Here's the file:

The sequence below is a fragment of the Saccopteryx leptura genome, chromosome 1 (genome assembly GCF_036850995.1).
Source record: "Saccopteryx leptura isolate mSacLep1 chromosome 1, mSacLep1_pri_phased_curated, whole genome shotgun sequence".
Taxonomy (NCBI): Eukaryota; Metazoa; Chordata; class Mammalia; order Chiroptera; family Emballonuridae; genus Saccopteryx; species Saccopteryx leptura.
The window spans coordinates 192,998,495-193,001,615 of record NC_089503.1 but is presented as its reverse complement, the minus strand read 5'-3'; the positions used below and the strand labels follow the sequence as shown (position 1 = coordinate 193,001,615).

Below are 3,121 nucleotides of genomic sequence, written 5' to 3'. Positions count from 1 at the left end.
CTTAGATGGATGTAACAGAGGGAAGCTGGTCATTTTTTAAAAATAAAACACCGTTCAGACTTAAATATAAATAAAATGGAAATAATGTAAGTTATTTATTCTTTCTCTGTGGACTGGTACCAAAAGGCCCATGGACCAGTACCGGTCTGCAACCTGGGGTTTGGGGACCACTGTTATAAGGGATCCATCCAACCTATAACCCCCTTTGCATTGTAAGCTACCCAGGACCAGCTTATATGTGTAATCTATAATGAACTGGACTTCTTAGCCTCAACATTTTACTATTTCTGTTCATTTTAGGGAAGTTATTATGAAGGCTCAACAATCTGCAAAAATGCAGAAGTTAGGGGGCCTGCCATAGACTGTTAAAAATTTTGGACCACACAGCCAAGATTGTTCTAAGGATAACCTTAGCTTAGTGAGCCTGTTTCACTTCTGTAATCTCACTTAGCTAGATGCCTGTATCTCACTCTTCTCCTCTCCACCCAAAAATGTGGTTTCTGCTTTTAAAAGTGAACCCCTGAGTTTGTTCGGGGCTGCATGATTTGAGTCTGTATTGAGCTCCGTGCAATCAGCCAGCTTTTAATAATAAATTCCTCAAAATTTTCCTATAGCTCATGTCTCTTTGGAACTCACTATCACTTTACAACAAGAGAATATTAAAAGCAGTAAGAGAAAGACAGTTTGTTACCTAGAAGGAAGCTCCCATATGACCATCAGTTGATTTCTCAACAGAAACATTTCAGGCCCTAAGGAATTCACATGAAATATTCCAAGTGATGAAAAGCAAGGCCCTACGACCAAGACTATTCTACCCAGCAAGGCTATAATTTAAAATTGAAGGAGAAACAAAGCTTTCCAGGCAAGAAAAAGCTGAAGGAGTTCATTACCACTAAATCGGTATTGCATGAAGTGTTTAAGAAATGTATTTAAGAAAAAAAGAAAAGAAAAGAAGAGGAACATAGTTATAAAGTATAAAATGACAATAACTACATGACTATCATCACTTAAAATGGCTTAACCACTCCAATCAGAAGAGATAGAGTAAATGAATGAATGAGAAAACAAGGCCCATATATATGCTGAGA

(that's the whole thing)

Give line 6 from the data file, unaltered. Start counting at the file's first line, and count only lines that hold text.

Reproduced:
CTTAGATGGATGTAACAGAGGGAAGCTGGTCATTTTTTAAAAATAAAACACCGTTCAGACTTAAATATAAATAAAATGGAAATAATGTAAGTTATTTATTCTTTCTCTGTGGACTGGTACCAAAAGGCCCATGGACCAGTACCGGTCTGCAACCTGGGGTTTGGGGACCACTGTTATAAGGGATCCATCCAACCTATAACCCCCTTTGCATTGTAAGCTACCCAGGACCAGCTTATATGTGTAATCTATAATGAACTGGACTTCTTAGCCTCAACATTTTACTATTTCTGTTCATTTTAGGGAAGTTATTATGAAGGCTCAACAATCTGCAAAAATGCAGAAGTTAGGGGGCCTGCCATAGACTGTTAAAAATTTTGGACCACACAGCCAAGATTGTTCTAAGGATAACCTTAGCTTAGTGAGCCTGTTTCACTTCTGTAATCTCACTTAGCTAGATGCCTGTATCTCACTCTTCTCCTCTCCACCCAAAAATGTGGTTTCTGCTTTTAAAAGTGAACCCCTGAGTTTGTTCGGGGCTGCATGATTTGAGTCTGTATTGAGCTCCGTGCAATCAGCCAGCTTTTAATAATAAATTCCTCAAAATTTTCCTATAGCTCATGTCTCTTTGGAACTCACTATCACTTTACAACAAGAGAATATTAAAAGCAGTAAGAGAAAGACAGTTTGTTACCTAGAAGGAAGCTCCCATATGACCATCAGTTGATTTCTCAACAGAAACATTTCAGGCCCTAAGGAATTCACATGAAATATTCCAAGTGATGAAAAGCAAGGCCCTACGACCAAGACTATTCTACCCAGCAAGGCTATAATTTAAAATTGAAGGAGAAACAAAGCTTTCCAGGCAAGAAAAAGCTGAAGGAGTTCATTACCACTAAATCGGTATTGCATGAAGTGTTTAAGAAATGTATTTAAGAAAAAAAGAAAAGAAAAGAAGAGGAACATAGTTATAAAGTATAAAATGACAATAACTACATGACTATCATCACTTAAAATGGCTTAACCACTCCAATCAGAAGAGATAGAGTAAATGAATGAATGAGAAAACAAGGCCCATATATATGCTGAGA